Stangl Pottery Passenger Pigeon Figure #3405 Artist SignedStangl Pottery Passenger Pigeon Figure #3405 Artist SignedStangl Pottery Passenger Pigeon Figure #3405 Artist SignedStangl Pottery Passenger Pigeon Figure #3405 Artist SignedStangl Pottery Passenger Pigeon Figure #3405 Artist SignedStangl Pottery Passenger Pigeon Figure #3405 Artist SignedStangl Pottery Passenger Pigeon Figure #3405 Artist SignedStangl Pottery Passenger Pigeon Figure #3405 Artist SignedStangl Pottery Passenger Pigeon Figure #3405 Artist Signed

This is an exceptional example of a Stangl bird figurine identified as a Passenger Pigeon #3405. The bird is decorated in beautiful striking colors and is resting on a log. The artist decorator signed it on the bottom: V. Unfortunately, this beautiful bird is now extinct. The last of this species died on September 1, 1914 in a Cincinnati Zoo.

A single Stangl bird figurine is identified by a number. Figurines made up of two birds are identified by a number followed by the letter D indicating "Double."

Exceptional bird in that it is undamaged, no chips, no cracks, no crazing. Artist signed on bottom. I cannot detect any evidence of repair or modification. Displays extremely well. Perfect addition to any collection. Please review the high resolution pictures because they are part of the description. The pictures are taken with a macro lens which show exceptional detail. Please review each picture carefully and contact with any questions. Dimensions are below.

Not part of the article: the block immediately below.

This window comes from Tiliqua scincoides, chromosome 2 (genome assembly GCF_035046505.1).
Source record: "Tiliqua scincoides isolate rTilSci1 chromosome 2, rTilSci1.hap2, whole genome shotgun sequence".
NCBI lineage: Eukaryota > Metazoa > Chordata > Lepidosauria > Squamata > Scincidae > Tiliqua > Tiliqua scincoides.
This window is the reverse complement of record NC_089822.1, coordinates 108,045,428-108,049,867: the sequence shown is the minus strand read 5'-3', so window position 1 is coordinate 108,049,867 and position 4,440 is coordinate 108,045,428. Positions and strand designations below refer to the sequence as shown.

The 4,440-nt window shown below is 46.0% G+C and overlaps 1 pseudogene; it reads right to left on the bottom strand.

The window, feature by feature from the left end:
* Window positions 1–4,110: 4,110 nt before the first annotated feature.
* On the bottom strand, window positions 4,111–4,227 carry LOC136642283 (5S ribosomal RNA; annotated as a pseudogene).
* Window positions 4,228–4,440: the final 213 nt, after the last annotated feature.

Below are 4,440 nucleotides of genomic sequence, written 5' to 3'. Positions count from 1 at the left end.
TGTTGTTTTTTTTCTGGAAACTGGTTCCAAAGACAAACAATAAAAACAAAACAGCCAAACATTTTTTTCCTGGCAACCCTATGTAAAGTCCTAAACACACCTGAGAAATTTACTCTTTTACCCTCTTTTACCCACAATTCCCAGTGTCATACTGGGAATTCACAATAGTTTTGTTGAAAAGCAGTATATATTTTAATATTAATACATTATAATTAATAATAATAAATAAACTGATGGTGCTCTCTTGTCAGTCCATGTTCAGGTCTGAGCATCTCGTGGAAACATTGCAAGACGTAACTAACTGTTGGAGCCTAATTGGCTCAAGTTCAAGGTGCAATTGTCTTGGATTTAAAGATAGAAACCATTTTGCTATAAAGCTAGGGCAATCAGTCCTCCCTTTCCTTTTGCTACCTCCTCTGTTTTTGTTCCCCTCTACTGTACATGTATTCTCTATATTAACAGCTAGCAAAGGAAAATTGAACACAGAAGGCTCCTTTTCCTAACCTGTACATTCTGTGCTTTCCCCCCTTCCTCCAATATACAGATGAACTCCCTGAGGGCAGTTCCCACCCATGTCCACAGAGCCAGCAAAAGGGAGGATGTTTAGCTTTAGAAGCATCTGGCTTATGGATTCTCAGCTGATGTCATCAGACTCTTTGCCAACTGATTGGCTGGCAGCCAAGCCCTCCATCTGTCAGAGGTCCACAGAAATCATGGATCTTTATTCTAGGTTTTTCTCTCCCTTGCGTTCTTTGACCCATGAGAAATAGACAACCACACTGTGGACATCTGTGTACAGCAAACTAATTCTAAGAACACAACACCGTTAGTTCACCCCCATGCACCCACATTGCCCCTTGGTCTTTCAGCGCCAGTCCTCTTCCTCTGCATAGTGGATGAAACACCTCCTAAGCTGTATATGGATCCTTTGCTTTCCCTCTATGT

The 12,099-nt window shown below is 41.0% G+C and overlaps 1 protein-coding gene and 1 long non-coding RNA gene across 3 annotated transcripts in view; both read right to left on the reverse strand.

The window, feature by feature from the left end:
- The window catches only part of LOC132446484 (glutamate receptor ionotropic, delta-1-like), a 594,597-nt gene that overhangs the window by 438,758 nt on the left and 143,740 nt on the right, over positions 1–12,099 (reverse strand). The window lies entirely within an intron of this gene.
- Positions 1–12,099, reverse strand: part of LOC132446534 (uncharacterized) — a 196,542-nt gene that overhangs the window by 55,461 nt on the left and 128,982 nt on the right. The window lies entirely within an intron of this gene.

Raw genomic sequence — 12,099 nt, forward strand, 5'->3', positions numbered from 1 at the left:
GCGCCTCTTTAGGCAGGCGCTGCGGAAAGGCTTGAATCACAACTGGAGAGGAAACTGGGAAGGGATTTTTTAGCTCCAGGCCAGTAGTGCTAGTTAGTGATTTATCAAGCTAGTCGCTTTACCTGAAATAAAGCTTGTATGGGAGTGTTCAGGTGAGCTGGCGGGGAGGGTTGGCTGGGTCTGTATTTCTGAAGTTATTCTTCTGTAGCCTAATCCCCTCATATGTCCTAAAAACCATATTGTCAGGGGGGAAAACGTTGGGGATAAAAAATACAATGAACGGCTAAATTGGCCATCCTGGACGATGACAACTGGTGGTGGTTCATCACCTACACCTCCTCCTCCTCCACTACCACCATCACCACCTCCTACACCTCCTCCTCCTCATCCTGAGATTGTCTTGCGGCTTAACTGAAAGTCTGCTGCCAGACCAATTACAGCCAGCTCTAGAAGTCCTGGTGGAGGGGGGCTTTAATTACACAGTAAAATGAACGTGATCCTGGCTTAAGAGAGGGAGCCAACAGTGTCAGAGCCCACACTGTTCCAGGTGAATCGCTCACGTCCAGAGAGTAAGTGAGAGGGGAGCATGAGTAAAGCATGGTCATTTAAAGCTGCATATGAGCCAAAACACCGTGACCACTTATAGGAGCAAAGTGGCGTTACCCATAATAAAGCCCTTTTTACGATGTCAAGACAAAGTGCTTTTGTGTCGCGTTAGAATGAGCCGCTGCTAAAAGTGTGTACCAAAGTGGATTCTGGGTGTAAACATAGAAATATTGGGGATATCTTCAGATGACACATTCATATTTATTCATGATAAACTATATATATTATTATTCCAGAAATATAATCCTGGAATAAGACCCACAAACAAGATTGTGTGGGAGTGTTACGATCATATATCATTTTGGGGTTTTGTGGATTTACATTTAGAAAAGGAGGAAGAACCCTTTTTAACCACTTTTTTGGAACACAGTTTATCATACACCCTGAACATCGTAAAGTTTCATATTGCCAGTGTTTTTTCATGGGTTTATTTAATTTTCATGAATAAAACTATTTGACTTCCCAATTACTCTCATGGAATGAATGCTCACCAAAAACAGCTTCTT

All pictures are original and un-edited.

Marked and guaranteed authentic Stangl Pottery.

Height:9 1/4 inches, Length: 19 1/2 inches

ID2277

A little history: Stangl Pottery traces its history back to the Fulper Pottery of New Jersey. In 1910, Johann Martin Stangl started working at Fulper. He left to work at Haeger Pottery from 1915 to 1920. Stangl returned to Fulper Pottery in 1920, became president in 1926, and changed the company name to Stangl Pottery in 1929. Stangl acquired the firm in 1930. Fulper Pottery's name was not officially changed to Stangl Pottery until 1955, but dinnerware made by the company was marked Stangl since 1930. The pottery is known for dinnerware and a line of bird figurines. Martin Stangl died in 1972 and the pottery was sold to Frank Wheaton, Jr., of Wheaton Industries. Production continued until 1978, when Pfaltzgraff Pottery purchased the right to the Stangl trademark and the remaining inventory was liquidated.

Item ID: 2277


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Stangl Pottery Passenger Pigeon Figure #3405 Artist Signed

$495 USD

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